How I got selected for the LFX Mentorship Program

LFX Mentorship (previously known as Community Bridge) is a platform developed by the Linux Foundation, which promotes and accelerates the adoption, innovation, and sustainability of open-source software.

LFX Mentorship is actively used by the Cloud Native Computing Foundation(CNCF) as a mentorship platform across the CNCF projects

Program Schedule

2022 — Fall Term — September 1st – Nov 30th

2022 — Summer Term — June 1st – August 31st (My Term)

2022 — Spring Term — March 1st – May 31st

How to Apply

You have to write the Cover Letter and mention all the points about why you are interested in the projects and any previous work you have done or not and what you expect from the project etc.

Tip: Start contributing early and talk to the maintainers about your interests in the program and start to discuss the issue/feature you are going to work on.

My Project

My Project is Cluster API Provider for GCP(CAPG). It is a CNCF Project that helps manage the Kubernetes cluster in the Google Cloud Platform. Currently, another provider Cluster API Provider for AWS(CAPA), Cluster API Provider for Azure(CAPZ) has the support for taking advantage of GPU in their cluster but CAPG doesn’t have so Me and Subhasmita my co-mentee will work on the project to add support for GPU in the CAPG.

My Mentors

My Co-Mentee

Well, my journey would be a little monotonous if I didn’t have a co-mentee. It makes my work a little interesting because when we are both stuck on anything we hope on a call and discuss things. Also the weekly work we divide each other and teach each other what we have learned.

How It All Started

I didn’t have any plan to do LFX from the beginning. I started my journey with CAPG for GSoC”22. I applied for the same project and the same feature in the GSoC but that didn’t happen because the project didn’t get selected in the GSoC eventually all the applications to the project got rejected as well. So I talked to the maintainer Richard and told them that can I work in the GPU work as I was very interested in it. He told me that there is still hope in the LFX Mentorship and he opened an application there and I applied there. And then I got selected for the LFX Mentorship 🎉

How It Is Going

I was a little bit worried about how I will work on a big project like this where there are thousands of lines of code and me just a written a project with a max of 500 lines. But I am amazed how the maintainers made my journey very easy and got me onboarded with the introduction to the project for a couple of weeks and gave me small tasks of trying things out and asking a question if I am stuck at any point.

Next Steps:

I will start the GPU work the next week with Subhasmita and keep contributing to the project in the future.

Create a managed cluster using Cluster API Provider for Google Cloud Platform (CAPG)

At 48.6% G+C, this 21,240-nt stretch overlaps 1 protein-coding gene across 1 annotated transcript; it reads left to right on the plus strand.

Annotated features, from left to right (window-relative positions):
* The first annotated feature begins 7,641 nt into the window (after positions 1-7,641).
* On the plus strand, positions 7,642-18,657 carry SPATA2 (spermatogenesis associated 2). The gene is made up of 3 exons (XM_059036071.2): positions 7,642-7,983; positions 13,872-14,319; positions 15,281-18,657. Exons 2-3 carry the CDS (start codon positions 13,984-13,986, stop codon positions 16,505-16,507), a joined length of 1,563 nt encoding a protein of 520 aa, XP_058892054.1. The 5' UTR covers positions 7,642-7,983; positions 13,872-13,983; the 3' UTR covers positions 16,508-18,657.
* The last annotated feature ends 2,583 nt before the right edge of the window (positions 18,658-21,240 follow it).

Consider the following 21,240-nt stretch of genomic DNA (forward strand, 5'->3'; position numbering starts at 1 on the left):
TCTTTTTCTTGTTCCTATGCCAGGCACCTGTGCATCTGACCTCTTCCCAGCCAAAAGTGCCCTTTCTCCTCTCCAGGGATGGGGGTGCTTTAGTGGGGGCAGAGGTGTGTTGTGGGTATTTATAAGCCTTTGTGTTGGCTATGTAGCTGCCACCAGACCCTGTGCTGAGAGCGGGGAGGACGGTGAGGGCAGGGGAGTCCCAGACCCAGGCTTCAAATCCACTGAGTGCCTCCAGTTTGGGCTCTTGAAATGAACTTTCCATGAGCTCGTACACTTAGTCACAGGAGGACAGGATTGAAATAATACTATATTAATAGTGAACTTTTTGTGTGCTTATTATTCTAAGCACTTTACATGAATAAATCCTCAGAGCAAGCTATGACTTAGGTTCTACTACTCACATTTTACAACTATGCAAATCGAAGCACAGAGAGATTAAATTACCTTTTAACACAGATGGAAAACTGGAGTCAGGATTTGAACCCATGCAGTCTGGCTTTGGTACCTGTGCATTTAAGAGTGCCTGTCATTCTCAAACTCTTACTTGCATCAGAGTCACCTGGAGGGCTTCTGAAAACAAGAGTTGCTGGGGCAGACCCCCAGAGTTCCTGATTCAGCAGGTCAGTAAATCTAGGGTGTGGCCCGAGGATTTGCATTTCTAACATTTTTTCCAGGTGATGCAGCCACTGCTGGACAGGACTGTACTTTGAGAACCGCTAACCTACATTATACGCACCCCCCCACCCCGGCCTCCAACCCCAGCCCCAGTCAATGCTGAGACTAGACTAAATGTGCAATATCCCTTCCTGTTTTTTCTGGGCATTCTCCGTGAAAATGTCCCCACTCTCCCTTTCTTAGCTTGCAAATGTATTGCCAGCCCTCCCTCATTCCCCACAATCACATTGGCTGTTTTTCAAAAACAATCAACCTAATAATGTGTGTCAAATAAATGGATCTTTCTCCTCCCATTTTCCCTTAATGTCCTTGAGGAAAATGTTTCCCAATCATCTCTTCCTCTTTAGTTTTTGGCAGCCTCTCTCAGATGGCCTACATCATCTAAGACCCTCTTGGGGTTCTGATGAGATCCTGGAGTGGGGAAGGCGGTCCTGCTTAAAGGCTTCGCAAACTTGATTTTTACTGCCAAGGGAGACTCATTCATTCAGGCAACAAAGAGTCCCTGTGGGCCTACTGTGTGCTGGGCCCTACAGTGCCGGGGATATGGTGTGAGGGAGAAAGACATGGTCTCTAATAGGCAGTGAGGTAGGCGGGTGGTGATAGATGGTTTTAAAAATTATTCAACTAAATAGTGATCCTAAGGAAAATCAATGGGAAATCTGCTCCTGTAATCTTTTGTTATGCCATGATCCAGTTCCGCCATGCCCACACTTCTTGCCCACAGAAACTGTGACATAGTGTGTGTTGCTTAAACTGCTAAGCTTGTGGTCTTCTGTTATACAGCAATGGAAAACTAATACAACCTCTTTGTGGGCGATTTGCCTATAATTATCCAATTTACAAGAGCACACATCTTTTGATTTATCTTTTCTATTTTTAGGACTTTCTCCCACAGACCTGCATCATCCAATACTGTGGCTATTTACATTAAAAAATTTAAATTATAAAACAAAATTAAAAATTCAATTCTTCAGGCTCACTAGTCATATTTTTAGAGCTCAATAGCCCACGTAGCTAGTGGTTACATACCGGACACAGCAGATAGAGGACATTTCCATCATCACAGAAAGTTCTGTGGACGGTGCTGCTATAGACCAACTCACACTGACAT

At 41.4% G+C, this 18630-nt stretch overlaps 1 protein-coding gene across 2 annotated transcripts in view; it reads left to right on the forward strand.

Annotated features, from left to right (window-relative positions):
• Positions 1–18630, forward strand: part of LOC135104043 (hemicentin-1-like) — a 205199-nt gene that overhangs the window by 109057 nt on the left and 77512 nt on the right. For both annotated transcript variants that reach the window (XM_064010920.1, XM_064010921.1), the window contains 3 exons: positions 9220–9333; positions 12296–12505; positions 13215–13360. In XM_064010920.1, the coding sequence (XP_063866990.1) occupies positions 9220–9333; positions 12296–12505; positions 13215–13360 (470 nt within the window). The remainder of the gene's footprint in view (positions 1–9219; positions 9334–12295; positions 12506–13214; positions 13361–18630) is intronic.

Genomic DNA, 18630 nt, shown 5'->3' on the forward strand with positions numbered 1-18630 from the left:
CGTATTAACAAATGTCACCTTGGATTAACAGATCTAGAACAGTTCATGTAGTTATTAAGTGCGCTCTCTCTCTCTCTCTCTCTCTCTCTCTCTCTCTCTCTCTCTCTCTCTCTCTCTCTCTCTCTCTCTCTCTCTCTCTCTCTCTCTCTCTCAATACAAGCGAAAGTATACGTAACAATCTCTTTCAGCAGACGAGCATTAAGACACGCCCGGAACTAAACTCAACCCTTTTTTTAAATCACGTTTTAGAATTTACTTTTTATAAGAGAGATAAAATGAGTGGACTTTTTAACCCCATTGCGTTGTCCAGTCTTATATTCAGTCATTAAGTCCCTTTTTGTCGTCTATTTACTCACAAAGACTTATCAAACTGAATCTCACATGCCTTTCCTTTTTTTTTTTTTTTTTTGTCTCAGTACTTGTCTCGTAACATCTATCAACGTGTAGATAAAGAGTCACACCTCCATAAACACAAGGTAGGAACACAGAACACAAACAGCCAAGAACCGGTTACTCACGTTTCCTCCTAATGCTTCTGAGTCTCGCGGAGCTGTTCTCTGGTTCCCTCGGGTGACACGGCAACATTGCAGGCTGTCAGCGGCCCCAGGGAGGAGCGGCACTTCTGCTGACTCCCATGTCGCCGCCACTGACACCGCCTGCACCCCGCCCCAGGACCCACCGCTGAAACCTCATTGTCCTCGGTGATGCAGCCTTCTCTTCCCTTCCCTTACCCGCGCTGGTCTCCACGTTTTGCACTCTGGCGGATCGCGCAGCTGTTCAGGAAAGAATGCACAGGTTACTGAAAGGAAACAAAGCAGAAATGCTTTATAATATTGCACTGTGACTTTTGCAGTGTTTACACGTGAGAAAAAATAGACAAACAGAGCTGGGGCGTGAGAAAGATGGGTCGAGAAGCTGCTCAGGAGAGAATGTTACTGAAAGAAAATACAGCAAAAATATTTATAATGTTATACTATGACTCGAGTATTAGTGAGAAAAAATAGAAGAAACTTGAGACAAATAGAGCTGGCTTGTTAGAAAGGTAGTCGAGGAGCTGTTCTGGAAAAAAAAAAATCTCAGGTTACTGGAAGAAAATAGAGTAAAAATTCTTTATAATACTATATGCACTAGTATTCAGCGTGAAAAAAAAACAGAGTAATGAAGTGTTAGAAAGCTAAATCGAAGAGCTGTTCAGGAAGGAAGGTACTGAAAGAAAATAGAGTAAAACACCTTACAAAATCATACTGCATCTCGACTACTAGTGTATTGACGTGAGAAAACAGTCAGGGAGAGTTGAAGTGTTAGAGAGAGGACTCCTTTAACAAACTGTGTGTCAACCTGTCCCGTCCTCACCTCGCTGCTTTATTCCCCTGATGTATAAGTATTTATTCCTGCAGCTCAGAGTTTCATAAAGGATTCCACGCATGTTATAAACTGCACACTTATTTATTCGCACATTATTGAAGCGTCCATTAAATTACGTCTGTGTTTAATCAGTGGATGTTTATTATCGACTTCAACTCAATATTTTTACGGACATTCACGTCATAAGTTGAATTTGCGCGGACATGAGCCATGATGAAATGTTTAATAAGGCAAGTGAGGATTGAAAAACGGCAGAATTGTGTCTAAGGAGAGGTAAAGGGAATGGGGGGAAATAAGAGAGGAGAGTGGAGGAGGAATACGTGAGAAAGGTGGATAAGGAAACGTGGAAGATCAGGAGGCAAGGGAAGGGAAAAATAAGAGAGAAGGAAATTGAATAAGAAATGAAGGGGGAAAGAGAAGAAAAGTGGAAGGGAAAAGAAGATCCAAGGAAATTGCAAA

In the previous blog, I explained how to create and manage Kubernetes with cluster API locally with the help of docker infrastructure.

In this blog, I will explain how to create and manage the k8s with Cluster API in the google cloud.

Note – Throughout the blog, I will use Kubernetes version 1.22.9 and it is recommended to use the version of our OS image created by the image builder. You can check from kubernetes.json and use that.

Step 1 –

  • Create the kind cluster –
kind create cluster --image kindest/node:v1.22.9 --wait 5m

Step 2 –

Follow image builder for GCP steps and build an image.

Step 3 –

  • Export the following env variables – (reference)
export GCP_PROJECT_ID=<YOUR PROJECT ID>
export GOOGLE_APPLICATION_CREDENTIALS=<PATH TO GCP CREDENTIALS>
export GCP_B64ENCODED_CREDENTIALS=$( cat /path/to/gcp-credentials.json | base64 | tr -d '\n' )

export CLUSTER_TOPOLOGY=true
export GCP_REGION="us-east4"
export GCP_PROJECT="<YOU GCP PROJECT NAME>"
export KUBERNETES_VERSION=1.22.9
export IMAGE_ID=projects/$GCP_PROJECT/global/images/<IMAGE ID>
export GCP_CONTROL_PLANE_MACHINE_TYPE=n1-standard-2
export GCP_NODE_MACHINE_TYPE=n1-standard-2
export GCP_NETWORK_NAME=default
export CLUSTER_NAME=test

Step 4 –

setup the network in this example we are using the default network so we will create some router/nats for our workload cluster to have internet access.

gcloud compute routers create "${CLUSTER_NAME}-myrouter" --project="${GCP_PROJECT}" --region="${GCP_REGION}" --network="default"

gcloud compute routers nats create "${CLUSTER_NAME}-mynat" --project="${GCP_PROJECT}" --router-region="${GCP_REGION}" --router="${CLUSTER_NAME}-myrouter" --nat-all-subnet-ip-ranges --auto-allocate-nat-external-ips

Step 5 –

  • Initialize the infrastructure
clusterctl init --infrastructure gcp
  • Generate the workload cluster config and apply it
clusterctl generate cluster $CLUSTER_NAME --kubernetes-version v1.22.9 > workload-test.yaml

kubectl apply -f workload-test.yaml
  • View the cluster and its resources
$ clusterctl describe cluster $CLUSTER_NAME
NAME                                                               READY  SEVERITY  REASON                 SINCE  MESSAGE
/test                                                              False  Info      WaitingForKubeadmInit  5s
├─ClusterInfrastructure - GCPCluster/test
└─ControlPlane - KubeadmControlPlane/test-control-plane            False  Info      WaitingForKubeadmInit  5s
  └─Machine/test-control-plane-x57zs                               True                                    31s
    └─MachineInfrastructure - GCPMachine/test-control-plane-7xzw2
  • Check the status of the control plane
$ kubectl get kubeadmcontrolplane
NAME                 CLUSTER   INITIALIZED   API SERVER AVAILABLE   REPLICAS   READY   UPDATED   UNAVAILABLE   AGE    VERSION